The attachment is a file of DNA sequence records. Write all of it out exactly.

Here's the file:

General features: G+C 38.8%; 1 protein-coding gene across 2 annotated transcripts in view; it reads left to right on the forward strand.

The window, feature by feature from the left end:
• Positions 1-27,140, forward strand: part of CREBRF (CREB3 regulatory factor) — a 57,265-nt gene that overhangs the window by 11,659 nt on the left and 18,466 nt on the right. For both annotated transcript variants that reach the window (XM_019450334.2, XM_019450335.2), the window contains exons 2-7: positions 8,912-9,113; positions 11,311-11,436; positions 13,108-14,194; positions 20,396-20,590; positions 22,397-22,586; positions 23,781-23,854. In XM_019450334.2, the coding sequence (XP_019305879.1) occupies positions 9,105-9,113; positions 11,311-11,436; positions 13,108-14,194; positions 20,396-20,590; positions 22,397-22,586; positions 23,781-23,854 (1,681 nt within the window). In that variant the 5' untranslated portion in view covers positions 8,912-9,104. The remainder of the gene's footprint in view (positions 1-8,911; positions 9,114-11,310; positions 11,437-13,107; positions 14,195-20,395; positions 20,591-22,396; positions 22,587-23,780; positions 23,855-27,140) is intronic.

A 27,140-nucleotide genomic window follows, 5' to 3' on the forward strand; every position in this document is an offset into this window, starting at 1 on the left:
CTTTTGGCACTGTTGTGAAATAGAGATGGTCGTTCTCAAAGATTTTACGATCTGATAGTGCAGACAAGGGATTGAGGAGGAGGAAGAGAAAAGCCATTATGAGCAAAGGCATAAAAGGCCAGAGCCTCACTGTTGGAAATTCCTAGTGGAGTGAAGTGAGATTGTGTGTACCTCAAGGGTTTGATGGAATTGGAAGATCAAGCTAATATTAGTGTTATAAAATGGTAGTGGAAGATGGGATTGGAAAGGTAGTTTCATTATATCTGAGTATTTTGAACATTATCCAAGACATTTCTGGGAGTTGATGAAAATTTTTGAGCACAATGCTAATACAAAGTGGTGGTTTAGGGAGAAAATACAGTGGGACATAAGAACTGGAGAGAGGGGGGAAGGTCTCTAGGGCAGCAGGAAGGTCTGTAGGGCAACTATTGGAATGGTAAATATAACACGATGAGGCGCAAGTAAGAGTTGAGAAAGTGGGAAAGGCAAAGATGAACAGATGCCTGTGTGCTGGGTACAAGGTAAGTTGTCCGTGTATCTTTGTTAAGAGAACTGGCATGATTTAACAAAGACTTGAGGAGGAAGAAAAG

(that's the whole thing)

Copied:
General features: G+C 38.8%; 1 protein-coding gene across 2 annotated transcripts in view; it reads left to right on the forward strand.

The window, feature by feature from the left end:
• Positions 1-27,140, forward strand: part of CREBRF (CREB3 regulatory factor) — a 57,265-nt gene that overhangs the window by 11,659 nt on the left and 18,466 nt on the right. For both annotated transcript variants that reach the window (XM_019450334.2, XM_019450335.2), the window contains exons 2-7: positions 8,912-9,113; positions 11,311-11,436; positions 13,108-14,194; positions 20,396-20,590; positions 22,397-22,586; positions 23,781-23,854. In XM_019450334.2, the coding sequence (XP_019305879.1) occupies positions 9,105-9,113; positions 11,311-11,436; positions 13,108-14,194; positions 20,396-20,590; positions 22,397-22,586; positions 23,781-23,854 (1,681 nt within the window). In that variant the 5' untranslated portion in view covers positions 8,912-9,104. The remainder of the gene's footprint in view (positions 1-8,911; positions 9,114-11,310; positions 11,437-13,107; positions 14,195-20,395; positions 20,591-22,396; positions 22,587-23,780; positions 23,855-27,140) is intronic.

A 27,140-nucleotide genomic window follows, 5' to 3' on the forward strand; every position in this document is an offset into this window, starting at 1 on the left:
CTTTTGGCACTGTTGTGAAATAGAGATGGTCGTTCTCAAAGATTTTACGATCTGATAGTGCAGACAAGGGATTGAGGAGGAGGAAGAGAAAAGCCATTATGAGCAAAGGCATAAAAGGCCAGAGCCTCACTGTTGGAAATTCCTAGTGGAGTGAAGTGAGATTGTGTGTACCTCAAGGGTTTGATGGAATTGGAAGATCAAGCTAATATTAGTGTTATAAAATGGTAGTGGAAGATGGGATTGGAAAGGTAGTTTCATTATATCTGAGTATTTTGAACATTATCCAAGACATTTCTGGGAGTTGATGAAAATTTTTGAGCACAATGCTAATACAAAGTGGTGGTTTAGGGAGAAAATACAGTGGGACATAAGAACTGGAGAGAGGGGGGAAGGTCTCTAGGGCAGCAGGAAGGTCTGTAGGGCAACTATTGGAATGGTAAATATAACACGATGAGGCGCAAGTAAGAGTTGAGAAAGTGGGAAAGGCAAAGATGAACAGATGCCTGTGTGCTGGGTACAAGGTAAGTTGTCCGTGTATCTTTGTTAAGAGAACTGGCATGATTTAACAAAGACTTGAGGAGGAAGAAAAG